Soybean: growing, harvest & uses


I studied horticultural sciences at university and in my free time you can find me in my own patch of land, growing anything with roots. I am particularly passionate about self-sufficiency and seasonal food.

Favourite fruit: quince, cornelian cherry and blueberries
Favourite vegetables: peas, tomatoes and garlic

If you like fresh edamame and tofu, why not try your hand at growing your own soy? Here are our top tips on choosing soya bean varieties, sowing and harvesting.

Soy bean pods growing on soy plant
It’s possible to cultivate soya beans in northern Europe with early-maturing soy bean varieties [Photo: nnattalli/]

Soybean (Glycine max) is a versatile plant that can be cultivated in gardens and on balconies or patios. Below is everything you need to know about planting, caring for and using soya beans.

Soybean: origin and properties

Soya bean plants originate from northern China and Japan and are the world’s most widely cultivated protein and oil plant by acreage. Soy belongs to the legume family (Fabaceae) and are closely related to the pea (Pisum sativum), lentil (Lens culinaris), lupin (Lupinus) and bean (Phaseolus vulgaris). Depending on the variety and growing conditions, soybean plants reach a height of anywhere from 40 to 100cm. Soy plants are annuals that feed via a deep taproot. Like most legumes, soy beans have root nodules on their roots which form a symbiotic relationship with nitrogen-fixing bacteria. Soy-specific bacteria (Bradyrhizobium japonicum) settle in clusters on the soy bean plant’s roots and collect nitrogen from the soil air. The bacteria then exchange oxygen with the sugar produced by the photosynthesis of the soy plant. Through this bacteria-driven process, the soy plant is fertilised.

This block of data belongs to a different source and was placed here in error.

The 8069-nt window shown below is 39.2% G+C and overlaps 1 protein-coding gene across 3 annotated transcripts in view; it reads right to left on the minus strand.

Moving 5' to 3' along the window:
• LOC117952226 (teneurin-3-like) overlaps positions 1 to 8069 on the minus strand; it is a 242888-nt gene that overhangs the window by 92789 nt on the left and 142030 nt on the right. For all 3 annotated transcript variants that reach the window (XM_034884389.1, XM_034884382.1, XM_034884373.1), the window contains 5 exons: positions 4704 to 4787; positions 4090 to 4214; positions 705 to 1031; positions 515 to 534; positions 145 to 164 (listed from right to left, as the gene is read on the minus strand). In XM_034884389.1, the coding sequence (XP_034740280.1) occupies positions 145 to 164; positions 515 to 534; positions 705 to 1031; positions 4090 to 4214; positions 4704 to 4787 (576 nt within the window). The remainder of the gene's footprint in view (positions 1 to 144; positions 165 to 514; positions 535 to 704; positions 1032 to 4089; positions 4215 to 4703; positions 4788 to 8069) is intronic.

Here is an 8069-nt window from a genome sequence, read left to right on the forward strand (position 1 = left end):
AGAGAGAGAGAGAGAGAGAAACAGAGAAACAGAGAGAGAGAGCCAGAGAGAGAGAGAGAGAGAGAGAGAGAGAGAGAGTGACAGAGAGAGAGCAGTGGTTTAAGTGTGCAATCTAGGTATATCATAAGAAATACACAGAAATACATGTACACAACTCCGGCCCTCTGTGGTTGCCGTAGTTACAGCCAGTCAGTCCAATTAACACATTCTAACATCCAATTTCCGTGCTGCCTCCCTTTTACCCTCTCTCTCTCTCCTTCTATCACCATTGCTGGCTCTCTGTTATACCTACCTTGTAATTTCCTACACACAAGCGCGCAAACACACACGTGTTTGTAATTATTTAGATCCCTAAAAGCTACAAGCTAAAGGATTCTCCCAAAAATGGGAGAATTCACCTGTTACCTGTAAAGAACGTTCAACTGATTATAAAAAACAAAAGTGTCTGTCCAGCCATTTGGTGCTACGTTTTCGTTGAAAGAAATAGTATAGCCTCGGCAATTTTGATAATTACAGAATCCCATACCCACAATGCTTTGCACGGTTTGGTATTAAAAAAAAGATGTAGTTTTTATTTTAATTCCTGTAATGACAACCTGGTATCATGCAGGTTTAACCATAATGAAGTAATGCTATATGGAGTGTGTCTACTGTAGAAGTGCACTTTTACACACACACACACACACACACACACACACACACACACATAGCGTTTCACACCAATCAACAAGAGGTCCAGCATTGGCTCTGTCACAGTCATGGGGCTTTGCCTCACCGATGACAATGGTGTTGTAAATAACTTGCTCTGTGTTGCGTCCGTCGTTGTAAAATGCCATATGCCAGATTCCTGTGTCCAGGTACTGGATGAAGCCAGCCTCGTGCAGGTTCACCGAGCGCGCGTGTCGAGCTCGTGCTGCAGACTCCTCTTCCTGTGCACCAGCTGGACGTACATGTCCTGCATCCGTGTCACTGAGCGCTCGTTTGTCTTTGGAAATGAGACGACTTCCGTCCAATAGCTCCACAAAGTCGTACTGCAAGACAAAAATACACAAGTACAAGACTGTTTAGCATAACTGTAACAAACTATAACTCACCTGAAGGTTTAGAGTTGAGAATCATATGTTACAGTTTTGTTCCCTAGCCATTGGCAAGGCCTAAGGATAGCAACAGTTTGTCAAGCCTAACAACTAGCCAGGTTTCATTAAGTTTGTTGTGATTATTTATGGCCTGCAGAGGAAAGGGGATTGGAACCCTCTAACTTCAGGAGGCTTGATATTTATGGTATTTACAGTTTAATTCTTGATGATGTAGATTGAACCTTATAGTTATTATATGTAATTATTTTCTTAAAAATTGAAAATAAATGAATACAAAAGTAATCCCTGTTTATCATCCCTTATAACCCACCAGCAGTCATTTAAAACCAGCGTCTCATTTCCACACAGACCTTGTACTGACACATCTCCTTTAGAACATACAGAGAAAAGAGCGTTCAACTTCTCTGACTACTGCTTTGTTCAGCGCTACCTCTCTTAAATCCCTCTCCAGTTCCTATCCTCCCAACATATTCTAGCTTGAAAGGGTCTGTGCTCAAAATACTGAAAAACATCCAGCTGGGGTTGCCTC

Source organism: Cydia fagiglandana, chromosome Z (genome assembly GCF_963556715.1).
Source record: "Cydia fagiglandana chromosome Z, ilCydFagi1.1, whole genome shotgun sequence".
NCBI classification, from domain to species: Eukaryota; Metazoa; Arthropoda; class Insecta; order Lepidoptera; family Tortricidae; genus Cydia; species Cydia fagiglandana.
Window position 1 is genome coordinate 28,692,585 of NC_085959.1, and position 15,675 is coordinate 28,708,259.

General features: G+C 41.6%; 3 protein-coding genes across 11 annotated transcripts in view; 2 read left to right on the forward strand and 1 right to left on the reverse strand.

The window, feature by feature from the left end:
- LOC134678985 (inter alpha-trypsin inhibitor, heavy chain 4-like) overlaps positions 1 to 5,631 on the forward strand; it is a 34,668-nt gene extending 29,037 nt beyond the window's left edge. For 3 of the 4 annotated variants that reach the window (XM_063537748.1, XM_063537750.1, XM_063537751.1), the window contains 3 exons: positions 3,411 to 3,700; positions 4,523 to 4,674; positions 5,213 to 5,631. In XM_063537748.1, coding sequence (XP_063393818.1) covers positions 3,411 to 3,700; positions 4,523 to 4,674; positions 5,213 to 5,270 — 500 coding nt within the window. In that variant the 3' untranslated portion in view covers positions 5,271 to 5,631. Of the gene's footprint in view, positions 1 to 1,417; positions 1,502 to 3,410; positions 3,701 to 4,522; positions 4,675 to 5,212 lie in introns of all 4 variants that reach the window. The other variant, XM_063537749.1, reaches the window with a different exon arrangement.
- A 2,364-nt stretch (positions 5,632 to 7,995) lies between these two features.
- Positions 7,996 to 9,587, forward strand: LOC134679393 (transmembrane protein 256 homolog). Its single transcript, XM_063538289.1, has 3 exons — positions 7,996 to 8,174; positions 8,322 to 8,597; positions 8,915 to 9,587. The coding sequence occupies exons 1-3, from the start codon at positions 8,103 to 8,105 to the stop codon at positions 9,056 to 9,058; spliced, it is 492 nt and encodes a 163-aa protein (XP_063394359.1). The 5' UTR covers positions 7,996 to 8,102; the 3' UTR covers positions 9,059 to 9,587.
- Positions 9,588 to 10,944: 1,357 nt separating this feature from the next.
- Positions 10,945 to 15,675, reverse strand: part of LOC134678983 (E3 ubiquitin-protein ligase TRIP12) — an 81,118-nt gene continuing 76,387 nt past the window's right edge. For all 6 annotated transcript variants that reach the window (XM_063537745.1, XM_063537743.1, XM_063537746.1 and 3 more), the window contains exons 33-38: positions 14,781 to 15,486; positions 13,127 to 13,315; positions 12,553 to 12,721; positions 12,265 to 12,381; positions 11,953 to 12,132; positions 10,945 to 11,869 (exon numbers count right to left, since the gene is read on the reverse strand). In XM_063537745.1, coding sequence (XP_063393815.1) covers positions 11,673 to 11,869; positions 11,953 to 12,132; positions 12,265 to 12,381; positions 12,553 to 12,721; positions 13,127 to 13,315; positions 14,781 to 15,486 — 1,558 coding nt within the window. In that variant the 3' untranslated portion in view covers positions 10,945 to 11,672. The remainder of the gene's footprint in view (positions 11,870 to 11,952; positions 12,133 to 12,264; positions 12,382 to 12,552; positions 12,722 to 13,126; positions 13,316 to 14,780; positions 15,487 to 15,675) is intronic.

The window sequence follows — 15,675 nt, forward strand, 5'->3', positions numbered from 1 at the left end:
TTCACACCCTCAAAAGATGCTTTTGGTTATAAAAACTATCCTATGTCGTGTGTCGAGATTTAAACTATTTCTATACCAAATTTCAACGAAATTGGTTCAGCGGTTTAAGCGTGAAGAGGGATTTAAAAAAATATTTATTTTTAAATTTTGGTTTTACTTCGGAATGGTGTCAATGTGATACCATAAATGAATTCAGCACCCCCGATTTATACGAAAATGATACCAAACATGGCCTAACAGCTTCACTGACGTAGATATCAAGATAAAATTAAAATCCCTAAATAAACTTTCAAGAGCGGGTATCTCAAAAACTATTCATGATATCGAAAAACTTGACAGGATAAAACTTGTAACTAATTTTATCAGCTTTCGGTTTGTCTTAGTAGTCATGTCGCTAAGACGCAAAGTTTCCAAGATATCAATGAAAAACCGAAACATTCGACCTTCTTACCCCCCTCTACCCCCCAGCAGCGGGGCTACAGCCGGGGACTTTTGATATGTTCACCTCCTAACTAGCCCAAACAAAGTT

Soy bean plants are three-parted plants with a feathery, hair-like texture that covers the whole plant. The plant’s self-pollinating, white or pale purple small soybean flowers bloom between May and July. After fertilisation, elongated, hairy brown pods will form, each with two to three oval-round seeds. When harvested, these young, unripe, podded seeds together are what is known as “edamame”, Japanese for “bean on a branch”. Between September and October, when the seeds ripen, the entire soy plant gradually dies. Dry pods will finally open and distribute their seeds in the surrounding area. Soybean seeds can be creamy white, beige, brown, green, black or mottled, as well as speckled and marbled.